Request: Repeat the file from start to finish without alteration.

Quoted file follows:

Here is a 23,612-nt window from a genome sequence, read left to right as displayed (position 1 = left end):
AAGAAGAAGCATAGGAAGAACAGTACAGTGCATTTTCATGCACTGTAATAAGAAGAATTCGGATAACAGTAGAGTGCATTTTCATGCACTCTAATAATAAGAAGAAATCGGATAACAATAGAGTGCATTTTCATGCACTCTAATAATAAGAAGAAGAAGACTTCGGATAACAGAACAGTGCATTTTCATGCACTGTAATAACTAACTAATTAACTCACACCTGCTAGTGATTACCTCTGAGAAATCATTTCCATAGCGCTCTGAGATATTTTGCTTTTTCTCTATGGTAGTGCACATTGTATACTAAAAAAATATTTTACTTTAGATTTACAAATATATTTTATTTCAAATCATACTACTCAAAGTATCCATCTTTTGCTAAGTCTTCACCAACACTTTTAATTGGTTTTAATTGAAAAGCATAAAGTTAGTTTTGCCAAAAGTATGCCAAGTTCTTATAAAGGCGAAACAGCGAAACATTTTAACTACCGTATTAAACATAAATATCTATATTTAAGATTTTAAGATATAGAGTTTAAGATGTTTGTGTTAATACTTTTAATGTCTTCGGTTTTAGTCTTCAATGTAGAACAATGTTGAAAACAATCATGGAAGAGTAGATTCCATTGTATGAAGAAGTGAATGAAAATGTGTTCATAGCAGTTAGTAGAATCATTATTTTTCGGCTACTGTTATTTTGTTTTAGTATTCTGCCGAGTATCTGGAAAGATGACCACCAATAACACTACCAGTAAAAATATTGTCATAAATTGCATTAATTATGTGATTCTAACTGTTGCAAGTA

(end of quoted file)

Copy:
Here is a 23,612-nt window from a genome sequence, read left to right as displayed (position 1 = left end):
AAGAAGAAGCATAGGAAGAACAGTACAGTGCATTTTCATGCACTGTAATAAGAAGAATTCGGATAACAGTAGAGTGCATTTTCATGCACTCTAATAATAAGAAGAAATCGGATAACAATAGAGTGCATTTTCATGCACTCTAATAATAAGAAGAAGAAGACTTCGGATAACAGAACAGTGCATTTTCATGCACTGTAATAACTAACTAATTAACTCACACCTGCTAGTGATTACCTCTGAGAAATCATTTCCATAGCGCTCTGAGATATTTTGCTTTTTCTCTATGGTAGTGCACATTGTATACTAAAAAAATATTTTACTTTAGATTTACAAATATATTTTATTTCAAATCATACTACTCAAAGTATCCATCTTTTGCTAAGTCTTCACCAACACTTTTAATTGGTTTTAATTGAAAAGCATAAAGTTAGTTTTGCCAAAAGTATGCCAAGTTCTTATAAAGGCGAAACAGCGAAACATTTTAACTACCGTATTAAACATAAATATCTATATTTAAGATTTTAAGATATAGAGTTTAAGATGTTTGTGTTAATACTTTTAATGTCTTCGGTTTTAGTCTTCAATGTAGAACAATGTTGAAAACAATCATGGAAGAGTAGATTCCATTGTATGAAGAAGTGAATGAAAATGTGTTCATAGCAGTTAGTAGAATCATTATTTTTCGGCTACTGTTATTTTGTTTTAGTATTCTGCCGAGTATCTGGAAAGATGACCACCAATAACACTACCAGTAAAAATATTGTCATAAATTGCATTAATTATGTGATTCTAACTGTTGCAAGTA